Valjean turned his back to the gate and sank to the ground, his head bowed between his knees. There was no way out and, as all hope of escape left him, he began to think of Cosette.


While in this state of despair, Valjean felt a hand on his shoulder. He thought he was dreaming. He looked up and saw a man dressed in old clothes standing beside him. Despite the unexpectedness of this meeting, Valjean recognized the man at once. It was Thenardier. Valjean did not show that he recognized the man, and saw with relief that Thenardier had not recognized him.

‘I’ll make a bargain with you,’ the man said.

‘What do you mean?’

Thenardier nodded in Marius’s direction.

‘You’ve killed a man. Give me half of what you found in this man’s pockets, and I’ll unlock the gate for you.’ He produced a large key from his pocket, and a piece of rope. ‘I’ll give you this as well,’ he said. ‘Then you can tie stones to the body and throw it in the river.’

Valjean took the rope without speaking.

‘What about my share of the money?’Thenardier asked.

Valjean took thirty francs from his pockets and showed it to Thenardier, who stared with disbelief. ‘You killed a man for just thirty francs? You’re a fool.’ He searched Marius’s pockets himself, and then Valjean’s.

‘It’s true,’ he said at last. ‘That’s all there is. Oh well. Never say that I’m not a kind man.’

He took the thirty francs and, helping Valjean to lift Marius on to his shoulders, he put the key in the lock and opened the gate just wide enough for Valjean to pass through. When Valjean was outside, Thenardier closed the gate behind him and disappeared, like a rat, into the darkness of the sewers.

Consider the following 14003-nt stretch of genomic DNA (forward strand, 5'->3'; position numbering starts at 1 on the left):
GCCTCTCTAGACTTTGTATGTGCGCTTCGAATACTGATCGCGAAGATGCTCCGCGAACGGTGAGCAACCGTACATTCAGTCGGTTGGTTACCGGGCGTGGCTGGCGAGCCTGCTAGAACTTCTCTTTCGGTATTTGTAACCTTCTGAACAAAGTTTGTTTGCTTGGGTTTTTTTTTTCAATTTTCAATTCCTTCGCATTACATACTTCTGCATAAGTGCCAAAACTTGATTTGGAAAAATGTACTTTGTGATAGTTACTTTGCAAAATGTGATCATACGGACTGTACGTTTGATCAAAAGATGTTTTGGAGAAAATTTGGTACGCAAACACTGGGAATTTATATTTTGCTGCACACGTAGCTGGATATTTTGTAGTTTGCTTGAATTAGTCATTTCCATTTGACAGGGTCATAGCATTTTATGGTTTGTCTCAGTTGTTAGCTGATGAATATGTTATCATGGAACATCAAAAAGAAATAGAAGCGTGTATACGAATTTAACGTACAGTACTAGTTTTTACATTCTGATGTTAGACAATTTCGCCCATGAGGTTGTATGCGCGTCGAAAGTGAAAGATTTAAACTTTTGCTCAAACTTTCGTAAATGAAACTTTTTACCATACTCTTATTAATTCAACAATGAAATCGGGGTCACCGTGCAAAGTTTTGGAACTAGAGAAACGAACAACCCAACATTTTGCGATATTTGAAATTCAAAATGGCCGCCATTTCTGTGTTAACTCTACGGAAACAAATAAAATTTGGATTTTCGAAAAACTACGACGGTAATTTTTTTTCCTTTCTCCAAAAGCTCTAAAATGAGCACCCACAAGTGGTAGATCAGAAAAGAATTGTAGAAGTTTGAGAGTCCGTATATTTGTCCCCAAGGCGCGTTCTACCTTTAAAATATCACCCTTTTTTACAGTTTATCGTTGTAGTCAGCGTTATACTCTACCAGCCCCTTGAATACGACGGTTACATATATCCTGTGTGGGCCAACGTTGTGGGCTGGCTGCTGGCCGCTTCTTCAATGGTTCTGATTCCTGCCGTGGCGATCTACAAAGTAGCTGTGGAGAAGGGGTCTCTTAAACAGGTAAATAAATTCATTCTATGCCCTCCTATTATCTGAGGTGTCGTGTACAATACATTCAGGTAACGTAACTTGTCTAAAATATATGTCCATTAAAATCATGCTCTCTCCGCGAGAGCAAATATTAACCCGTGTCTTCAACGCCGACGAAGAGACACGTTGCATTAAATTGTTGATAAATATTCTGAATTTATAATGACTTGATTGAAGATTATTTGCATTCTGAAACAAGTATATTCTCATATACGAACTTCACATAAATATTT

Valjean laid Marius gently on the grass and stood up, surrounded by silence, enjoying the feeling of fresh air on his face. Then, just as he was bending to splash water from the river on Marius’s face, he was aware of someone else standing behind him. He looked round quickly and saw a tall man in a long coat, a large stick in his hand. Although the man’s face was hidden in shadow, Valjean recognized him as Inspector Javert.

Javert, however, did not recognize Valjean at first. He had been more interested in catching Thenardier, who had escaped from prison and was known to be in the area.

‘Who are you?’ he asked.

Valjean told him his name and stood, without moving, as Javert approached and stared into his eyes.

‘Inspector Javert,’ Valjean said quietly. ‘I beg you to do me one favour. I promise not to try and escape. I gave you my address this morning, if you remember, so you would know where to find me anyway.’

Javert did not seem to hear. He stared into Valjean’s eyes for a long time, then, stepping back with a look of confusion in his eyes, asked dreamily, ‘What are you doing here? Who is this man?’

‘Will you help me to take him home?’ Valjean said. ‘He’s badly injured.’

Javert looked unhappy, but he did not refuse. Bending down, he took a handkerchief from his pocket, wet it in the river and bathed Marius’s blood-stained forehead. Then he felt Marius’s wrist.

‘He’s dead,’ he said.

‘No, not yet,’ Valjean replied, feeling in Marius’s jacket for the wallet. ‘Look,’ he said, showing Javert the note with Marius’s grandfather’s address. ‘That’s where we need to take him.’